Carmen, in “The Great Queen of Wonderhaven,” a young girl suddenly falls through the figurative “rabbit hole” and becomes Wonderhaven’s queen after blowing out her birthday candles. Like Alice, she lives in a surreal world and is often overwhelmed by what she encounters, but in this case it’s sometimes by news and events of the “real world” as told to the Queen by her mother and her cynical cousin Laurie. How do you see fairy tales in the context of literature and storytelling, and do you have particular favorites that perhaps influence you own work?
I’ve always been taken by the symbolic possibilities of using fairy tale elements in storytelling. There’s something pre-rational about fairy tales; they come from and address the places within ourselves that defy “reason.” They are primal and spiritual at once, expressing the dichotomies within the human mind in vivid, sometimes colorful, sometimes brutal images.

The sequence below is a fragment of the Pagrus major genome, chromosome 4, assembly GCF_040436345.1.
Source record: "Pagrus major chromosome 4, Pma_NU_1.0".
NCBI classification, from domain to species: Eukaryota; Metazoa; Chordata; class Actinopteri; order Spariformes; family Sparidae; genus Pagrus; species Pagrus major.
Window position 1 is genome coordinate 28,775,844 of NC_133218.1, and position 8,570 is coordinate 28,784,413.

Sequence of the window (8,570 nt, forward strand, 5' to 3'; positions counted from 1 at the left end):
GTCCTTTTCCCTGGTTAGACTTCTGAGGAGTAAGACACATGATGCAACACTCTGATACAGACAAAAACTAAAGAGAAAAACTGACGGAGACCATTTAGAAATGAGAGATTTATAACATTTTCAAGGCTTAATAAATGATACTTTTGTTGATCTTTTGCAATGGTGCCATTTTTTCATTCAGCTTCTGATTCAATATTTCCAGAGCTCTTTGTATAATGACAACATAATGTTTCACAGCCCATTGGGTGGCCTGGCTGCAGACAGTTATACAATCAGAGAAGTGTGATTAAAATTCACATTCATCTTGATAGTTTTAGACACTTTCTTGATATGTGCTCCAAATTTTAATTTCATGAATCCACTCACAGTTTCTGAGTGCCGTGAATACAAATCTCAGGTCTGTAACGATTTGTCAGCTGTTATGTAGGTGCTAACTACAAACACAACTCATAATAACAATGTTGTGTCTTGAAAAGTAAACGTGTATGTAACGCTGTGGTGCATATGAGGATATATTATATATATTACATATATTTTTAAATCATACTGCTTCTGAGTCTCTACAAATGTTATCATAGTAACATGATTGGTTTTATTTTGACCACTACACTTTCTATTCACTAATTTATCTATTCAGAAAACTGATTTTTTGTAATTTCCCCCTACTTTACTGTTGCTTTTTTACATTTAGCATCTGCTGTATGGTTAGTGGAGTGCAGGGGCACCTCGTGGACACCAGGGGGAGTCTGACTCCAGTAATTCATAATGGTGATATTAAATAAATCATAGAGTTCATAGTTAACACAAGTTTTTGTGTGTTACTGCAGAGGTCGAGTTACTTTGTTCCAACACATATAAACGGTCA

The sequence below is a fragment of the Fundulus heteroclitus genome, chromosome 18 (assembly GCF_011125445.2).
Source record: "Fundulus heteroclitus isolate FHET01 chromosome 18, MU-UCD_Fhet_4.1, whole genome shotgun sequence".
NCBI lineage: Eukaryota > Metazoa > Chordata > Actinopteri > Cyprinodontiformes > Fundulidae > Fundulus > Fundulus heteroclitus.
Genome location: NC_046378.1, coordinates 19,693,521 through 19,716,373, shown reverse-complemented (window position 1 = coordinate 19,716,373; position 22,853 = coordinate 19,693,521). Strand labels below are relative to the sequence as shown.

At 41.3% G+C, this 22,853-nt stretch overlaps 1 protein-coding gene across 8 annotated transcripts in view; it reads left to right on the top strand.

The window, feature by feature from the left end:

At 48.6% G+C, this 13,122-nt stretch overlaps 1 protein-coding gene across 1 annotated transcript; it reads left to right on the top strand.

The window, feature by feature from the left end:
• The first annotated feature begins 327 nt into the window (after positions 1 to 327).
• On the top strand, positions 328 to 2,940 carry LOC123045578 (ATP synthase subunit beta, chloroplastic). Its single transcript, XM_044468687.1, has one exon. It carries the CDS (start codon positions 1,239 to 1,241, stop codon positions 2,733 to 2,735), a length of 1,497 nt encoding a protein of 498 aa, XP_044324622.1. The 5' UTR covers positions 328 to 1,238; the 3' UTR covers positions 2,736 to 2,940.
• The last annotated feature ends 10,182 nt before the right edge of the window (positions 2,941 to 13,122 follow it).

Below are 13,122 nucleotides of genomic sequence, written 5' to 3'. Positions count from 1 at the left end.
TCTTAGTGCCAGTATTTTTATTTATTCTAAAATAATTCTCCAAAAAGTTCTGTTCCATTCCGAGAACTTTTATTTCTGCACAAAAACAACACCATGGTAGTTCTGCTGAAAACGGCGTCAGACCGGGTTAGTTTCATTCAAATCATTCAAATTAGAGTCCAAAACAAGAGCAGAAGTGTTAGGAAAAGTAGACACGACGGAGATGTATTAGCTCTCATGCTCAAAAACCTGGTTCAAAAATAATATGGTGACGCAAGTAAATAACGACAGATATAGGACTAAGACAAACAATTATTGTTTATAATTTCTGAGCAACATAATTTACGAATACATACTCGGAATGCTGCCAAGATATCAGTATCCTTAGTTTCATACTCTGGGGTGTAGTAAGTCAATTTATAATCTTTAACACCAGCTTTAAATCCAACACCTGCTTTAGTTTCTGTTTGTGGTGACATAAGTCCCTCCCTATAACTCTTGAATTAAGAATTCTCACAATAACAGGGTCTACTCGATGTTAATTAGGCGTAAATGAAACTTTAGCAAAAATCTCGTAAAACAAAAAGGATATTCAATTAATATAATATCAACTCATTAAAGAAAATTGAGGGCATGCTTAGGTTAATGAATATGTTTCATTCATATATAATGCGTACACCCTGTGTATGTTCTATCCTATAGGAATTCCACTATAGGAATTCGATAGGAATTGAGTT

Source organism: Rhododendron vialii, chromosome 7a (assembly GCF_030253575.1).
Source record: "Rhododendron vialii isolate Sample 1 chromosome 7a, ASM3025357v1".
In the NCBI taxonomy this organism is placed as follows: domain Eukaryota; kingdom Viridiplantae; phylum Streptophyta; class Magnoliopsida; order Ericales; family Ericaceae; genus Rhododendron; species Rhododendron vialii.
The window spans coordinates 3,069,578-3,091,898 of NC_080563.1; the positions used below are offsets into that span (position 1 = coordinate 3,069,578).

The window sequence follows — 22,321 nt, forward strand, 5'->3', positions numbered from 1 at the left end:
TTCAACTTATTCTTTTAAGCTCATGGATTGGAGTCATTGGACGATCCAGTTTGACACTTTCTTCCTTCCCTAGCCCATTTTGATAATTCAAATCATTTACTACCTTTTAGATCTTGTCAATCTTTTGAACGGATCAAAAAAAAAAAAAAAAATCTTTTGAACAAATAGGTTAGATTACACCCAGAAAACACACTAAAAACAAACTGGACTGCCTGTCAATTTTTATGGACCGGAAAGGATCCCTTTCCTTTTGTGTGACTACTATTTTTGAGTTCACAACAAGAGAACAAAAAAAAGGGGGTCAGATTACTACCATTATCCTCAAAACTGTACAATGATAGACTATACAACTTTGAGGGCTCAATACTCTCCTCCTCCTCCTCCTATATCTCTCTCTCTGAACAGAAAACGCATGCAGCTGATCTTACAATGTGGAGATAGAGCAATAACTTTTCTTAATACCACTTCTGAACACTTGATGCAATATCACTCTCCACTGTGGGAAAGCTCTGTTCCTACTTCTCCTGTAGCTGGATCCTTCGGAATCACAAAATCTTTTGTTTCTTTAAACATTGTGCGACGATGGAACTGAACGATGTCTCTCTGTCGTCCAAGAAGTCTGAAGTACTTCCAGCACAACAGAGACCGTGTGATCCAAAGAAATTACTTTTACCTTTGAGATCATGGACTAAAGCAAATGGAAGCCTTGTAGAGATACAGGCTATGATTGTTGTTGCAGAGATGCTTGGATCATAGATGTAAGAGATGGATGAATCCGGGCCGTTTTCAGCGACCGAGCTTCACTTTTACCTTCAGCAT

Reading the works of Kate Bernheimer and Angela Carter especially was an awakening for me. I read J.M. Barrie’s Peter Pan for the first time at a relatively late age and was amazed by it. That book is for the child within grownups. It made me cry like a baby.